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NPR Examines Relationship Between Abortion Restrictions, Unsafe Procedures

NPR Examines Relationship Between Abortion Restrictions, Unsafe Procedures

September 30, 2014 — Advocates on both sides of the abortion-rights debate agree on the need to reduce unsafe abortions, but the factors that lead to these procedures and the best ways to stop them are points of contention, NPR's "Goats and Soda" reports.

Nearly 50,000 women worldwide die from unsafe abortions annually, while an additional five million are admitted to hospitals because of complications following abortion procedures, according to "Goats and Soda."

Research on Impact of Abortion Laws

Some governments have outlawed abortions to try to stop them, but evidence has found that the strategy does not reduce abortion rates.

For example, a Guttmacher Institute and World Health Organization study published in The Lancet in 2012 found that outlawing abortion is linked to slightly higher abortion rates and that the majority of the clandestine procedures are dangerous for women. Specifically, in 18 regions throughout the world, 44 million pregnancies ended in abortion in 2008. On average, abortion rates were about 10% higher in regions with broad abortion restrictions, compared with those with more liberal laws.

In addition, other research has shown that the number of maternal deaths decreases when countries ease abortion restrictions, likely because of a decline in the number of unsafe procedures.

Meanwhile, reports of abortions in the U.S. increased by almost 70% during the six years following the Roe v. Wade Supreme Court decision, which ended pre-viability bans on the procedure nationwide. According to CDC, 750,000 abortions were reported in the country in 1974. By 1980, that number had increased to nearly 1.3 million.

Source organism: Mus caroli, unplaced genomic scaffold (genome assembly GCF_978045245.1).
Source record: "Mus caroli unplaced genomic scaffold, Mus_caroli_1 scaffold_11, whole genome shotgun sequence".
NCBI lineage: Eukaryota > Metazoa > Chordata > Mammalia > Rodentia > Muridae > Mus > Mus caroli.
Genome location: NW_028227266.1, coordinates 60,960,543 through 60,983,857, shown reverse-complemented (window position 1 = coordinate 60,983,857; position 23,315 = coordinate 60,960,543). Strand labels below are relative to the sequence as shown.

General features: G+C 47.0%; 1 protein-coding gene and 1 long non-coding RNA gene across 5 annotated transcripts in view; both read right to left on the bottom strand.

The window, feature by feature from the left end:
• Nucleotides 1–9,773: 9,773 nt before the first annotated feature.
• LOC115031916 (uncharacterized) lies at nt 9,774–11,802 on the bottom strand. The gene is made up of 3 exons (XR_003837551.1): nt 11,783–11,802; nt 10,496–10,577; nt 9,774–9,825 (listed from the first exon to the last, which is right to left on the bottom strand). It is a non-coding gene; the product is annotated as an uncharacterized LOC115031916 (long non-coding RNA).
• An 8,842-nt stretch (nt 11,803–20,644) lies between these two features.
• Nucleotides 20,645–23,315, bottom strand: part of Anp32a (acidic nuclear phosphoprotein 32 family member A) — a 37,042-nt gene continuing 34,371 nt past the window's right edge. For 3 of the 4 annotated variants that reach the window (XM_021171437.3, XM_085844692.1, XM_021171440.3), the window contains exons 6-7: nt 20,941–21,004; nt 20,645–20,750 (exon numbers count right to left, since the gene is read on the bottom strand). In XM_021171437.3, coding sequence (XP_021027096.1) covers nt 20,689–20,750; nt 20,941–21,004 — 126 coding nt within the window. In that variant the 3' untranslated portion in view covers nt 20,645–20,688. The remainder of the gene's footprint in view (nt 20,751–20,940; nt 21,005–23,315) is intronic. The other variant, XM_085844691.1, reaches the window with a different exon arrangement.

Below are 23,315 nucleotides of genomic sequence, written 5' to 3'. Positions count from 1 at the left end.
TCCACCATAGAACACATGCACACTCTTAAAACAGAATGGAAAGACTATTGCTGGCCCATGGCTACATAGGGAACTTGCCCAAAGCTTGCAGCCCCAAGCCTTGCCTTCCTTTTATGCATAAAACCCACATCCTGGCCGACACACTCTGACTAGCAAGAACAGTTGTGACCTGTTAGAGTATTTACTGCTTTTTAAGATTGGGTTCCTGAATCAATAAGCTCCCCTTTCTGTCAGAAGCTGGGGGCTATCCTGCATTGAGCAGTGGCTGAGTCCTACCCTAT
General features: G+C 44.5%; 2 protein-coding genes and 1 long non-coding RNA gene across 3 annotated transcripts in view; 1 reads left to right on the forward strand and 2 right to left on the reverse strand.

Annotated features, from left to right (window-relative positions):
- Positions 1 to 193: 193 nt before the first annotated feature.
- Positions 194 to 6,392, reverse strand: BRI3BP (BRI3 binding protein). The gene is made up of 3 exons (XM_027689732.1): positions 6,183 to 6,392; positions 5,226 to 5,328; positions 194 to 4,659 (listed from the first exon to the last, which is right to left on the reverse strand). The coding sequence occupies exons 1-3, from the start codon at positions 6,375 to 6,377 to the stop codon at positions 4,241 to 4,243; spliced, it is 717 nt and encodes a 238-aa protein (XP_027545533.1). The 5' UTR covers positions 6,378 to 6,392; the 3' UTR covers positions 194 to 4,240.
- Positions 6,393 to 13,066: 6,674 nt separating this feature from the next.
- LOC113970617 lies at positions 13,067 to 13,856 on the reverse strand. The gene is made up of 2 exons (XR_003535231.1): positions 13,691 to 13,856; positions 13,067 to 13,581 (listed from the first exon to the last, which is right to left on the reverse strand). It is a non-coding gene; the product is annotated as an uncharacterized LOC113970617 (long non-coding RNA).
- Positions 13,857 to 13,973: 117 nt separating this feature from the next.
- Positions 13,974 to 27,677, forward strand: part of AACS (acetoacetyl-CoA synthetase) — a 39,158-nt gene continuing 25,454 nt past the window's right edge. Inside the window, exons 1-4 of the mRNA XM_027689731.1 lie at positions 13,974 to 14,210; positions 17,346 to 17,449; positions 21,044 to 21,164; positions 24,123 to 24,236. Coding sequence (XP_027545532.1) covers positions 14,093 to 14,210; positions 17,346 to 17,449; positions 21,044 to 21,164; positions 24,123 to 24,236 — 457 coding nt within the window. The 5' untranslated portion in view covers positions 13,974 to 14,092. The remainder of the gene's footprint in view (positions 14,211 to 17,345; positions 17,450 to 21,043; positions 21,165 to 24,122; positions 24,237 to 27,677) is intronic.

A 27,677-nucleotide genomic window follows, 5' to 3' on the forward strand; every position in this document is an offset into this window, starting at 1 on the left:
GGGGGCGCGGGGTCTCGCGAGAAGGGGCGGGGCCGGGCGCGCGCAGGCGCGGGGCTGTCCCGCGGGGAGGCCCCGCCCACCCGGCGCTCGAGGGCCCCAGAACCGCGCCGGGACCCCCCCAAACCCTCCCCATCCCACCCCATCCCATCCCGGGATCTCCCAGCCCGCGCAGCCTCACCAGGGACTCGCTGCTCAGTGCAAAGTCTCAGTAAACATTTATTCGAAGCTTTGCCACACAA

Experts' Explanation

Ana Langer, a reproductive health researcher at the Harvard School of Public Health, said, "Once a procedure becomes illegal, the need is still there." She added, "Women will look for services, safe or unsafe, to terminate their pregnancy."

Legalizing abortion alone is not enough to stop unsafe abortions, said Gilda Sedgh, a researcher at the Guttmacher Institute who was the lead author of the study in The Lancet. It is also important that women are aware of new laws, that the providers are trained to offer safe abortion care and that supplies are in place, she said.

Further, Sedgh and Langer noted that improving access to contraception, in order to reduce unwanted pregnancies, is an effective strategy to reduce the need for abortion.

Meanwhile, Michael New of the antiabortion-rights Charlotte Lozier Institute said the Guttmacher and WHO study's findings are misleading. He said, "Many of the countries where abortion is legally restricted tend to have high poverty rates and a variety of other social pathologies that increase the demand for abortions. This clouds some of the findings and makes them less reliable than one would like" (Doucleff, "Goats and Soda," NPR, 9/28).